crackers8199

Well-known member
Jun 5, 2014
119
Lake Elsinore, CA
A pH of 7.8 is much closer to what water has as an equilibrium. If the TA is in the 70 range, that could be a place it settles. Though you will be adding fill water due to evaporation and most likely that fill water has a higher TA.
i'm ok to leave it at 7.8 for now though and not add acid until it drifts up to 8 though, right? at least until we figure out what the TA actually is...
 

mknauss

Mod Squad
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May 3, 2014
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Laughlin, NV
A high pH only really effects the scaling tendency. So if your IC40 starts to shed calcium flakes, then lower the pH to 7.6.
 

crackers8199

Well-known member
Jun 5, 2014
119
Lake Elsinore, CA
A high pH only really effects the scaling tendency. So if your IC40 starts to shed calcium flakes, then lower the pH to 7.6.
haven't seen any flakes coming off yet, but scaling is a concern. there's already significant buildup on the faux rocks around the waterline that i'm getting estimates on having stripped / cleaned and repainted...so i want to make sure i keep it from scaling in the future once i have that done.

that being said, i don't know what the previous water conditions were to cause that scale...so it's possible it was left to sit higher than 7.8 for extended periods.
 

mgtfp

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Mar 5, 2020
439
Melbourne, Australia
that being said, i don't know what the previous water conditions were to cause that scale...so it's possible it was left to sit higher than 7.8 for extended periods.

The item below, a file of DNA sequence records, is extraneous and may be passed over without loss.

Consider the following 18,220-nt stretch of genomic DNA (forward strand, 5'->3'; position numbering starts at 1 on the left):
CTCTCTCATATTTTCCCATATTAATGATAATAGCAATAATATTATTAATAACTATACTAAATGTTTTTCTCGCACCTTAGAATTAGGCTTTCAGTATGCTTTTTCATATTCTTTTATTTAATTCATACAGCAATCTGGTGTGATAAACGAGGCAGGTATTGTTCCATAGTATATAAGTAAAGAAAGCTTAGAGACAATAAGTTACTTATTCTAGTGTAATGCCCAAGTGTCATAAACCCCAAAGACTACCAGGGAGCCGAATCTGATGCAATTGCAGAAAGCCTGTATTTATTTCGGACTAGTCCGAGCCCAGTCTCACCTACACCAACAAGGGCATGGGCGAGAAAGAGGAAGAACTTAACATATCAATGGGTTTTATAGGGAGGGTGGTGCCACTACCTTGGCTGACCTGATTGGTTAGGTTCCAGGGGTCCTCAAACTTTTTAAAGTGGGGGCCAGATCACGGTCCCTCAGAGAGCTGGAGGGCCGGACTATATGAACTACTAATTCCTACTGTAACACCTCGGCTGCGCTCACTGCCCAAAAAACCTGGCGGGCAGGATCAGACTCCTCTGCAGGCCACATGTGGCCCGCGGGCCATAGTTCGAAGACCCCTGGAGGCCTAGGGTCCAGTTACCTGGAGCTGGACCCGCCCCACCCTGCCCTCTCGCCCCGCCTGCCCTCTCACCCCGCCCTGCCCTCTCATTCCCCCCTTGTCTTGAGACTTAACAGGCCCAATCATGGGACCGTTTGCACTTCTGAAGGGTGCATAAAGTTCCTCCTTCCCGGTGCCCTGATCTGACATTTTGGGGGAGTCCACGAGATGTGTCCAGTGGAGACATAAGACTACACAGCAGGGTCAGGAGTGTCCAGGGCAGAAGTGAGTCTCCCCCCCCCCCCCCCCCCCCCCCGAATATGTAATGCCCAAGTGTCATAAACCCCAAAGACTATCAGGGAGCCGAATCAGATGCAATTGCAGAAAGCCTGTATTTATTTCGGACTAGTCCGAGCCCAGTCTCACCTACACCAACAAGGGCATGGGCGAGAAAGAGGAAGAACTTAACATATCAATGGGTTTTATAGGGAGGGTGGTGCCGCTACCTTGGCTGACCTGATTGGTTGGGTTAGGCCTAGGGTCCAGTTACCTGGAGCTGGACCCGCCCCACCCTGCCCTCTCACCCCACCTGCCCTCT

It's not just pH. If your CH and TA was very high, then scaling can occur already at lower pH. Play around with the numbers in PoolMath and see what the effects of the water parameters (including temperature) on CSI are.

I think Marty wanted to particularly point out, that in a CYA stabilized pool, high pH won't have much impact on the sanitizing effects of chlorine (which is what the pool store will make you think to sell more muriatic acid and overpriced baking soda once all that m.a. has driven down your TA). The only potentially harmful effect of high pH with TFP recommended CYA levels and matching FC levels is scaling. Which exact pH is critical, depends on your water parameters, especially CH and TA. But temperature also has a big impact. 90F summer water is very different to 45F winter water. Of course, once pH is too high, you will also notice other effects like stinging eyes - but not at 7.8.